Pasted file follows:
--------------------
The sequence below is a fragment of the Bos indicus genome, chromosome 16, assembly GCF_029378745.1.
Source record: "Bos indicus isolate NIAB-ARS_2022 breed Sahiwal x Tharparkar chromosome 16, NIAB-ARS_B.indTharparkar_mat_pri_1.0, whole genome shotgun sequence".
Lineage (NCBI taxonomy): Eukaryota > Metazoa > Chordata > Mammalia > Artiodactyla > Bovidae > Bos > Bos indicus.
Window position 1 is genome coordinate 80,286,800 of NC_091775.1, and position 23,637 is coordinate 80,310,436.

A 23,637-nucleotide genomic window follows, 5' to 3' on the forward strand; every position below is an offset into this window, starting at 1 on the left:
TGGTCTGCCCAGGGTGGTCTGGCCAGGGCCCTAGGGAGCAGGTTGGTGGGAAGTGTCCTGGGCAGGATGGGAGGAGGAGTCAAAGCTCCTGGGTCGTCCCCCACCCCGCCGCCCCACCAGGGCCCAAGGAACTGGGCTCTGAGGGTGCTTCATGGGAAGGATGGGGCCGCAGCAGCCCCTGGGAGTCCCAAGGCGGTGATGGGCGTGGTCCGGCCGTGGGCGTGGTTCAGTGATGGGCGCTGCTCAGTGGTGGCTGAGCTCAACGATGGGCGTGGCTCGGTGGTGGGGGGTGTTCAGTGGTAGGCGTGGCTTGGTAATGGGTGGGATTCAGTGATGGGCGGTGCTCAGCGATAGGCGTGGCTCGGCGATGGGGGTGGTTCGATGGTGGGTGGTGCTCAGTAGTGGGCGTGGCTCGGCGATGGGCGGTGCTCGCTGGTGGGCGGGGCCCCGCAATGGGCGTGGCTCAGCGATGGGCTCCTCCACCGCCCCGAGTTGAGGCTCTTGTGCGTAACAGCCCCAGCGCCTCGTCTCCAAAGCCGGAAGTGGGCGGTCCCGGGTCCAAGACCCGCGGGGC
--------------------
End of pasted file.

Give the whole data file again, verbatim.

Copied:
The sequence below is a fragment of the Bos indicus genome, chromosome 16, assembly GCF_029378745.1.
Source record: "Bos indicus isolate NIAB-ARS_2022 breed Sahiwal x Tharparkar chromosome 16, NIAB-ARS_B.indTharparkar_mat_pri_1.0, whole genome shotgun sequence".
Lineage (NCBI taxonomy): Eukaryota > Metazoa > Chordata > Mammalia > Artiodactyla > Bovidae > Bos > Bos indicus.
Window position 1 is genome coordinate 80,286,800 of NC_091775.1, and position 23,637 is coordinate 80,310,436.

A 23,637-nucleotide genomic window follows, 5' to 3' on the forward strand; every position below is an offset into this window, starting at 1 on the left:
TGGTCTGCCCAGGGTGGTCTGGCCAGGGCCCTAGGGAGCAGGTTGGTGGGAAGTGTCCTGGGCAGGATGGGAGGAGGAGTCAAAGCTCCTGGGTCGTCCCCCACCCCGCCGCCCCACCAGGGCCCAAGGAACTGGGCTCTGAGGGTGCTTCATGGGAAGGATGGGGCCGCAGCAGCCCCTGGGAGTCCCAAGGCGGTGATGGGCGTGGTCCGGCCGTGGGCGTGGTTCAGTGATGGGCGCTGCTCAGTGGTGGCTGAGCTCAACGATGGGCGTGGCTCGGTGGTGGGGGGTGTTCAGTGGTAGGCGTGGCTTGGTAATGGGTGGGATTCAGTGATGGGCGGTGCTCAGCGATAGGCGTGGCTCGGCGATGGGGGTGGTTCGATGGTGGGTGGTGCTCAGTAGTGGGCGTGGCTCGGCGATGGGCGGTGCTCGCTGGTGGGCGGGGCCCCGCAATGGGCGTGGCTCAGCGATGGGCTCCTCCACCGCCCCGAGTTGAGGCTCTTGTGCGTAACAGCCCCAGCGCCTCGTCTCCAAAGCCGGAAGTGGGCGGTCCCGGGTCCAAGACCCGCGGGGC